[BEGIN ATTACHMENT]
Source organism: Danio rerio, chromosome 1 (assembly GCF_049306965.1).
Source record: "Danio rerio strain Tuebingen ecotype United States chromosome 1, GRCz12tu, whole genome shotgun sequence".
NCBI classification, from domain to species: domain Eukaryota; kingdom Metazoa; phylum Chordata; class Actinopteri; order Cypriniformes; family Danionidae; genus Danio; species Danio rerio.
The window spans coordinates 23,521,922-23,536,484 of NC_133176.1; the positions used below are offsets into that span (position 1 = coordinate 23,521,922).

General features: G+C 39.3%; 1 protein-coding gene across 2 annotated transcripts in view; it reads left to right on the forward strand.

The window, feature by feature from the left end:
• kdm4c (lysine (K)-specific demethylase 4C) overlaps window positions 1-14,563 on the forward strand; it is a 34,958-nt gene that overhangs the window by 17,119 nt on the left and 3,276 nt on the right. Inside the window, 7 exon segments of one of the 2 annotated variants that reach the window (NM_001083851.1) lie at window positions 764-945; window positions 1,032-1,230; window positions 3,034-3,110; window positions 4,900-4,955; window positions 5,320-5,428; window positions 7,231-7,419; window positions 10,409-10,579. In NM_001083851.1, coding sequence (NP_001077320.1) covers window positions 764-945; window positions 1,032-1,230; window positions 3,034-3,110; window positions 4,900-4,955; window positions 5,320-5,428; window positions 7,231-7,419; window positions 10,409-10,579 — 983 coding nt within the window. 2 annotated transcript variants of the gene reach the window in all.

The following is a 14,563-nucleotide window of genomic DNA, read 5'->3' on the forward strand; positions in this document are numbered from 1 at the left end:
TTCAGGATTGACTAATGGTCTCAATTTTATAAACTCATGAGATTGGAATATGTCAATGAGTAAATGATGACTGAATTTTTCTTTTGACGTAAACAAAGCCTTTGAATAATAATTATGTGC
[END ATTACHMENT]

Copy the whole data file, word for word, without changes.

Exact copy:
Source organism: Danio rerio, chromosome 1 (assembly GCF_049306965.1).
Source record: "Danio rerio strain Tuebingen ecotype United States chromosome 1, GRCz12tu, whole genome shotgun sequence".
NCBI classification, from domain to species: domain Eukaryota; kingdom Metazoa; phylum Chordata; class Actinopteri; order Cypriniformes; family Danionidae; genus Danio; species Danio rerio.
The window spans coordinates 23,521,922-23,536,484 of NC_133176.1; the positions used below are offsets into that span (position 1 = coordinate 23,521,922).

General features: G+C 39.3%; 1 protein-coding gene across 2 annotated transcripts in view; it reads left to right on the forward strand.

The window, feature by feature from the left end:
• kdm4c (lysine (K)-specific demethylase 4C) overlaps window positions 1-14,563 on the forward strand; it is a 34,958-nt gene that overhangs the window by 17,119 nt on the left and 3,276 nt on the right. Inside the window, 7 exon segments of one of the 2 annotated variants that reach the window (NM_001083851.1) lie at window positions 764-945; window positions 1,032-1,230; window positions 3,034-3,110; window positions 4,900-4,955; window positions 5,320-5,428; window positions 7,231-7,419; window positions 10,409-10,579. In NM_001083851.1, coding sequence (NP_001077320.1) covers window positions 764-945; window positions 1,032-1,230; window positions 3,034-3,110; window positions 4,900-4,955; window positions 5,320-5,428; window positions 7,231-7,419; window positions 10,409-10,579 — 983 coding nt within the window. 2 annotated transcript variants of the gene reach the window in all.

The following is a 14,563-nucleotide window of genomic DNA, read 5'->3' on the forward strand; positions in this document are numbered from 1 at the left end:
TTCAGGATTGACTAATGGTCTCAATTTTATAAACTCATGAGATTGGAATATGTCAATGAGTAAATGATGACTGAATTTTTCTTTTGACGTAAACAAAGCCTTTGAATAATAATTATGTGC